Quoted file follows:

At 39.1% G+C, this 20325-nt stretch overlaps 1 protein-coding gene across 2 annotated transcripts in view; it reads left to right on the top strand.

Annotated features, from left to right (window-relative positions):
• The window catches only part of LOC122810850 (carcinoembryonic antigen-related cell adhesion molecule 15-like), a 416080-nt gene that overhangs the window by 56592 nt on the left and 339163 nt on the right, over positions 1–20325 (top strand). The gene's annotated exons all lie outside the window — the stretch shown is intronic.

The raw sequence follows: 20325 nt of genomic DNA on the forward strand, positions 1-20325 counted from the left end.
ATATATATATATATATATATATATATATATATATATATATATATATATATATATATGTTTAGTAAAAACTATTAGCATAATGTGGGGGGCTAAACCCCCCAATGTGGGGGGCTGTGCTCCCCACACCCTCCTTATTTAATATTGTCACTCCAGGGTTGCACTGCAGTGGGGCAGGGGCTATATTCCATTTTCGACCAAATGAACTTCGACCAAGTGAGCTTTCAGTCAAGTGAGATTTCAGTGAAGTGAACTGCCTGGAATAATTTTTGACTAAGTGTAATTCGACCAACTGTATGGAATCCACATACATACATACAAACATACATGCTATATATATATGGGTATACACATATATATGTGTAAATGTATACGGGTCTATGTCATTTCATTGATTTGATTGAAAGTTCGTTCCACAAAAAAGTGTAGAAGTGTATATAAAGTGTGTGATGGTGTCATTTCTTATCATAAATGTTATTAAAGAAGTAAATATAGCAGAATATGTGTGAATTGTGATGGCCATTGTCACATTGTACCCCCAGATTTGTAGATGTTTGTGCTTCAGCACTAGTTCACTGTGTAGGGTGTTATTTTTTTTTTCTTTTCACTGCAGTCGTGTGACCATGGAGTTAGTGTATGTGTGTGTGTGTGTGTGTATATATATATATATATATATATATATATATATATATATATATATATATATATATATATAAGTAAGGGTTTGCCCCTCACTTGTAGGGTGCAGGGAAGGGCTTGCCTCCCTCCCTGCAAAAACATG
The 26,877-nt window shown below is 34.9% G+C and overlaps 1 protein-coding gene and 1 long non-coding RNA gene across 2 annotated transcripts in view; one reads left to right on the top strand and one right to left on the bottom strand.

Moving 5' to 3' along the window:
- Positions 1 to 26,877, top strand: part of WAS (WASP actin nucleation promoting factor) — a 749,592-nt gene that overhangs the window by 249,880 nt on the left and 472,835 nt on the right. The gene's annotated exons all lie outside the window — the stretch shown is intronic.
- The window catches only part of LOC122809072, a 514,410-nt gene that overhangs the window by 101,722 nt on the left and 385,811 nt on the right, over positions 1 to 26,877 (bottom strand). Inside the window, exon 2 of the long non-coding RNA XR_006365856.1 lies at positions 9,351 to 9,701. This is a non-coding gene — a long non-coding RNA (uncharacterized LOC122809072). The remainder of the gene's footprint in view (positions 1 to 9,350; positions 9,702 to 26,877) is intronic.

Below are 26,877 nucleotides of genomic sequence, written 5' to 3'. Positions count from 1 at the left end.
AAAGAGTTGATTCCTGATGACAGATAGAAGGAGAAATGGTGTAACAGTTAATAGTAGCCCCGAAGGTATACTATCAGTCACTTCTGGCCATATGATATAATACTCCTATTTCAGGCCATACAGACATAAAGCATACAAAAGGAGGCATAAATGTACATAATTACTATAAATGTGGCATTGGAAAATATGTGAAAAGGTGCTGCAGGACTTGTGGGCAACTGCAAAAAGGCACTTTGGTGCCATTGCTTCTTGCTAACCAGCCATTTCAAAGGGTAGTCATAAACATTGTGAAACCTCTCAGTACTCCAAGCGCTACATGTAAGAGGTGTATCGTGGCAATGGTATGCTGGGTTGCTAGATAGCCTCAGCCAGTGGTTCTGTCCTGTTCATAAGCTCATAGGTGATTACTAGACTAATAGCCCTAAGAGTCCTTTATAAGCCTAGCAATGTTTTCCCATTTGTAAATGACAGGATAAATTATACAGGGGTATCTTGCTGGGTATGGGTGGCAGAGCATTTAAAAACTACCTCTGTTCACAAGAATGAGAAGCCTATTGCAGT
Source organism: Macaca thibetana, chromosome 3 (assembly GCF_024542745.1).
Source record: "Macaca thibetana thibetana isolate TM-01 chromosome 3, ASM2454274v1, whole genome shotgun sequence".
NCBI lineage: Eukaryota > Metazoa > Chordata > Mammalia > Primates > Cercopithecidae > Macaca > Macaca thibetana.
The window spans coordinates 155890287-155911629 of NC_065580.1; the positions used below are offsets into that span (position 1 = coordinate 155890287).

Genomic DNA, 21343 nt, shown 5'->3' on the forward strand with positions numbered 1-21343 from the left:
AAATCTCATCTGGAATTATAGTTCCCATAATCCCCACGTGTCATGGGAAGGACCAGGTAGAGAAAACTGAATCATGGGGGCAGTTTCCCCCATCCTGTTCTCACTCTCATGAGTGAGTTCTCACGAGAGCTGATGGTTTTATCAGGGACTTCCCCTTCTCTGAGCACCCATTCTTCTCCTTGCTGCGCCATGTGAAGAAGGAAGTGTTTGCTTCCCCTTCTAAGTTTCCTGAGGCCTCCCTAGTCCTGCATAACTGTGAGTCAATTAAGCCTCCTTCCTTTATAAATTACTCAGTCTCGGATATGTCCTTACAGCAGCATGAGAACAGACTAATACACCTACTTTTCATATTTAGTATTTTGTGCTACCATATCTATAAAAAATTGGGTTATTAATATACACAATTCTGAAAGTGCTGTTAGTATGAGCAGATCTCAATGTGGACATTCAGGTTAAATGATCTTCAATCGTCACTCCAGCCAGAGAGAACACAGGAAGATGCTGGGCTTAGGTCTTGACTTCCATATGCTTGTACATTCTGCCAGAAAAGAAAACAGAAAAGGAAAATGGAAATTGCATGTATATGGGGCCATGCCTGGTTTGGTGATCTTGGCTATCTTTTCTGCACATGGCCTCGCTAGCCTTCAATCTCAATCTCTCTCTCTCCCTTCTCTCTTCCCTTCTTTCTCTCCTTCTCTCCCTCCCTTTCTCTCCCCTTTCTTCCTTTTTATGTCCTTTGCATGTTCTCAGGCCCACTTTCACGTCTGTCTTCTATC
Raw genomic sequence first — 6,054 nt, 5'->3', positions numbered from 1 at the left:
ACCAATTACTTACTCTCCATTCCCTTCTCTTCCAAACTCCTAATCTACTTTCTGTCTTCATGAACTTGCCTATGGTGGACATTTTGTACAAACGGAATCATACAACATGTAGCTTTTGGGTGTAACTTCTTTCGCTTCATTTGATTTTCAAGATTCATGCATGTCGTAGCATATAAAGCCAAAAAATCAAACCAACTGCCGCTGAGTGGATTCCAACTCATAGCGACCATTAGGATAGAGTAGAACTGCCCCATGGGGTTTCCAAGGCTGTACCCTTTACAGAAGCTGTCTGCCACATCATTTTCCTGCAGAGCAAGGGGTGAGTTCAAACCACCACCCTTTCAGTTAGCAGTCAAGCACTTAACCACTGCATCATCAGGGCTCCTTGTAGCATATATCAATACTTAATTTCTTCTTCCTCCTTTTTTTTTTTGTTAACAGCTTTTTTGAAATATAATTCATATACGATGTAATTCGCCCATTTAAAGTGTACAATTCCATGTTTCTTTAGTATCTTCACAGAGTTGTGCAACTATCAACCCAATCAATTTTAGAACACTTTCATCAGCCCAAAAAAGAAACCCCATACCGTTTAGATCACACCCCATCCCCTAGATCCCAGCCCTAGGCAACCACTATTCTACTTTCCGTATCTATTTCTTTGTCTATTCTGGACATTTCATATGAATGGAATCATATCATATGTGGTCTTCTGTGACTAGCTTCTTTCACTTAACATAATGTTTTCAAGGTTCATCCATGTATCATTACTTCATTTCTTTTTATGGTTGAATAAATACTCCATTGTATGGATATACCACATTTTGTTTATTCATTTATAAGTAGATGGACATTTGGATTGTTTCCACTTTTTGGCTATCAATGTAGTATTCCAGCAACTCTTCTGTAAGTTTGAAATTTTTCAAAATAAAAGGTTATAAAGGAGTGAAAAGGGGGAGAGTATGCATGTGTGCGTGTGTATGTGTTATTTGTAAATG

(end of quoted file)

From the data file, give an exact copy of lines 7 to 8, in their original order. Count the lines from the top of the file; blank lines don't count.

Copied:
Moving 5' to 3' along the window:
- Positions 1 to 26,877, top strand: part of WAS (WASP actin nucleation promoting factor) — a 749,592-nt gene that overhangs the window by 249,880 nt on the left and 472,835 nt on the right. The gene's annotated exons all lie outside the window — the stretch shown is intronic.